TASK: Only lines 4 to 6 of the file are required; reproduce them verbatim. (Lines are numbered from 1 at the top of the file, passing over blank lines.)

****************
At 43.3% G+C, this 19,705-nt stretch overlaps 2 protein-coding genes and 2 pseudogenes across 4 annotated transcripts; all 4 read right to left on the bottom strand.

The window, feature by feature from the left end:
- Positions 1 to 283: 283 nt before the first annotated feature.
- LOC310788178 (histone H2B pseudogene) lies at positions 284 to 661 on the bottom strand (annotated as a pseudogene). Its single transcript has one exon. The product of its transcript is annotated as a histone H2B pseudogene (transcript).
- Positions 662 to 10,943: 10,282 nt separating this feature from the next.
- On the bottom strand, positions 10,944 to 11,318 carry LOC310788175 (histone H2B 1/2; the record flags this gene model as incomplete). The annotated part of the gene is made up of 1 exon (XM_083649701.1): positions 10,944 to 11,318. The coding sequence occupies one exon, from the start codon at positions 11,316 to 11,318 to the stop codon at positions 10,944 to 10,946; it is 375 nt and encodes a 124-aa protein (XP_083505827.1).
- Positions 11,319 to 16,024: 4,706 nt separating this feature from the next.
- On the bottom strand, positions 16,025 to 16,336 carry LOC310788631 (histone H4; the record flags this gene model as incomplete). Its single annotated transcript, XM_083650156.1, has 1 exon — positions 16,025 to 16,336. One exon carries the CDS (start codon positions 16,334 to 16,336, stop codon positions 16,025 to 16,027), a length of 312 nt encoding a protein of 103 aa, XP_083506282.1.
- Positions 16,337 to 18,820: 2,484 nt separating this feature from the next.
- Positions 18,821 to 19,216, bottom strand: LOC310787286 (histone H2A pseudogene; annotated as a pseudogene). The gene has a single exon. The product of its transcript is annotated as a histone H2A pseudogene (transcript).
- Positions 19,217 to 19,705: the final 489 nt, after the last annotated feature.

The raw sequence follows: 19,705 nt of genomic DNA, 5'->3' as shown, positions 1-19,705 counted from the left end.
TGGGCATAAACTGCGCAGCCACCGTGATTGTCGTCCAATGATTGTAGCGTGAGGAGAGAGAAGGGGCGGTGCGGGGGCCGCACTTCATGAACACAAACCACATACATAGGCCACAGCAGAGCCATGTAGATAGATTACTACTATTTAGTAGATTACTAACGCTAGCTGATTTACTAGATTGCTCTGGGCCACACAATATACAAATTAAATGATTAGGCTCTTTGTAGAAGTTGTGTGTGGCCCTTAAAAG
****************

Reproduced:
- LOC310788178 (histone H2B pseudogene) lies at positions 284 to 661 on the bottom strand (annotated as a pseudogene). Its single transcript has one exon. The product of its transcript is annotated as a histone H2B pseudogene (transcript).
- Positions 662 to 10,943: 10,282 nt separating this feature from the next.
- On the bottom strand, positions 10,944 to 11,318 carry LOC310788175 (histone H2B 1/2; the record flags this gene model as incomplete). The annotated part of the gene is made up of 1 exon (XM_083649701.1): positions 10,944 to 11,318. The coding sequence occupies one exon, from the start codon at positions 11,316 to 11,318 to the stop codon at positions 10,944 to 10,946; it is 375 nt and encodes a 124-aa protein (XP_083505827.1).